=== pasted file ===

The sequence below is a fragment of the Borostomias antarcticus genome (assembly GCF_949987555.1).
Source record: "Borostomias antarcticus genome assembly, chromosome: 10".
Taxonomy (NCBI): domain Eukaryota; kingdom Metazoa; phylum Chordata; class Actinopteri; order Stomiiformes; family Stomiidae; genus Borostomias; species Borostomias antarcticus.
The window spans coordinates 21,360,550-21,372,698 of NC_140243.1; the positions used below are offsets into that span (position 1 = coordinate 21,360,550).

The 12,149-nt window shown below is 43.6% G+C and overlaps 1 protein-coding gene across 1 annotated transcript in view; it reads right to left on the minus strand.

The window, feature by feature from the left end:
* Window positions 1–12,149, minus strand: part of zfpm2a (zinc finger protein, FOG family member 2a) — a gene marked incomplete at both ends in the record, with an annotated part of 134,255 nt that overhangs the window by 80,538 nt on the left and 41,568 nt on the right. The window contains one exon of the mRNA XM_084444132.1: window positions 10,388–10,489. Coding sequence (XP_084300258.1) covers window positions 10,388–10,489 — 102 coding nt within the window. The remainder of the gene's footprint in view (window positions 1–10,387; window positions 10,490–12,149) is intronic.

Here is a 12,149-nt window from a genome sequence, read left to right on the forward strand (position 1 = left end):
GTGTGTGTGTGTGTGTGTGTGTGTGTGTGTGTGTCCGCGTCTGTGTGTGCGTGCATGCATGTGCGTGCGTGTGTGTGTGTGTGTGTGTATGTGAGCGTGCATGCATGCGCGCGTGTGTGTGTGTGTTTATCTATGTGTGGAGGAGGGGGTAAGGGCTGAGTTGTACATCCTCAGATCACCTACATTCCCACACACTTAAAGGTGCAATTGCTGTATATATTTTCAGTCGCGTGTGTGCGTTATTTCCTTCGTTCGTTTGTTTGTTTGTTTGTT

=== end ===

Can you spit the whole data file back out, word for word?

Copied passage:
The sequence below is a fragment of the Borostomias antarcticus genome (assembly GCF_949987555.1).
Source record: "Borostomias antarcticus genome assembly, chromosome: 10".
Taxonomy (NCBI): domain Eukaryota; kingdom Metazoa; phylum Chordata; class Actinopteri; order Stomiiformes; family Stomiidae; genus Borostomias; species Borostomias antarcticus.
The window spans coordinates 21,360,550-21,372,698 of NC_140243.1; the positions used below are offsets into that span (position 1 = coordinate 21,360,550).

The 12,149-nt window shown below is 43.6% G+C and overlaps 1 protein-coding gene across 1 annotated transcript in view; it reads right to left on the minus strand.

The window, feature by feature from the left end:
* Window positions 1–12,149, minus strand: part of zfpm2a (zinc finger protein, FOG family member 2a) — a gene marked incomplete at both ends in the record, with an annotated part of 134,255 nt that overhangs the window by 80,538 nt on the left and 41,568 nt on the right. The window contains one exon of the mRNA XM_084444132.1: window positions 10,388–10,489. Coding sequence (XP_084300258.1) covers window positions 10,388–10,489 — 102 coding nt within the window. The remainder of the gene's footprint in view (window positions 1–10,387; window positions 10,490–12,149) is intronic.

Here is a 12,149-nt window from a genome sequence, read left to right on the forward strand (position 1 = left end):
GTGTGTGTGTGTGTGTGTGTGTGTGTGTGTGTGTCCGCGTCTGTGTGTGCGTGCATGCATGTGCGTGCGTGTGTGTGTGTGTGTGTGTATGTGAGCGTGCATGCATGCGCGCGTGTGTGTGTGTGTTTATCTATGTGTGGAGGAGGGGGTAAGGGCTGAGTTGTACATCCTCAGATCACCTACATTCCCACACACTTAAAGGTGCAATTGCTGTATATATTTTCAGTCGCGTGTGTGCGTTATTTCCTTCGTTCGTTTGTTTGTTTGTTTGTT